I wonder if you remember where we left off in the last story? Well, in case you don’t, I’ll tell you. Billy Bunny and Uncle Lucky were taking the donkey to the doctor, for the donkey had sprained his tail while in bathing with the two little rabbits, you know.

Well, when they reached the doctor’s house he wasn’t in, but his wife was. So Uncle Lucky thought he’d tell her what was the matter with the donkey, for the donkey was feeling pretty miserable and wouldn’t get out of the automobile, but just sat there braying every once in a while in a mournful way.

“Why don’t you give him a sugar drop?” asked the kind doctor’s wife. “I haven’t got any sugar drops,” said Uncle Lucky, and neither had Billy Bunny, although he looked all through his knapsack and in the cabaret of the Luckymobile.

“I’ll get you some,” said the doctor’s wife, and presently she brought out a little round box just full of sugar drops.

“The directions are on the cover,” she said, handing the box to Billy Bunny, who ran back to the automobile to give some to the poor donkey, who was braying dreadfully just then.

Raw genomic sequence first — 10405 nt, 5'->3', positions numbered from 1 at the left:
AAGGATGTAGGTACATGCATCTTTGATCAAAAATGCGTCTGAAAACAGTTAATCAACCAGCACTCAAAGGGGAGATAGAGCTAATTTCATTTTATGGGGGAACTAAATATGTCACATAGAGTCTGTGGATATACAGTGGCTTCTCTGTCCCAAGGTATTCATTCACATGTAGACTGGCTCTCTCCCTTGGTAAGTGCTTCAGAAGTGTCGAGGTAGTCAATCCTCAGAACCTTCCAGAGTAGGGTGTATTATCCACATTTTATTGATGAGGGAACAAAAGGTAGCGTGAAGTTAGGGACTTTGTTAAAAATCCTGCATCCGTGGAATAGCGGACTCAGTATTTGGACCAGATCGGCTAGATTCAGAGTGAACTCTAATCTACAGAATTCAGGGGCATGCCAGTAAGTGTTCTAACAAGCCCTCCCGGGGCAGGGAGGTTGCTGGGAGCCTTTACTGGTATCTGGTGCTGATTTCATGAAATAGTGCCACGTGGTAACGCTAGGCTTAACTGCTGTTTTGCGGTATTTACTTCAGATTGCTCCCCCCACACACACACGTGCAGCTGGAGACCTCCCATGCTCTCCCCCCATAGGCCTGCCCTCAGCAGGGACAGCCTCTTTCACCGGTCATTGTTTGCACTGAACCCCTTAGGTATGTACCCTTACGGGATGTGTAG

Well, the little rabbit read over the directions and then gave him one at once.

“One every minute until the patient feels worse and then one every second until the box is empty!”

“Gracious me!” exclaimed the little rabbit, “that’s enough to cure one of ever getting sick again,” and I guess you’d have thought the same thing if you had bitten one of those little sugar drops, for they were dreadfully bitter inside.

Well, Uncle Lucky and Billy Bunny took turns giving those drops to that obstinate braying donkey. Uncle Lucky held the watch and Billy Bunny held the donkey. You see, it took almost a minute to get a drop down that disagreeable donkey so that as soon as one was down it was time to start with another, and as Uncle Lucky said it was dangerous not to follow directions exactly when giving medicine, it was just about all the two little rabbits could do to take care of that donkey.


“Oh, let me go, I humbly bray.

I’ll never be sick again, I say.

Don’t make me take another drop;

For they’re only sugared on the top.


“Inside they’re bitter as can be.

You’ll surely end in killing me.

Oh, let me go, I humbly bray,

I will never be sick again, I say.”


“Well, if you’ll promise,” said Uncle Lucky, “you may go.” And would you believe it, that donkey jumped out of the automobile and whisked his tail and started for home as fast as you please, just as though he had never been sick. Wasn’t that wonderful?


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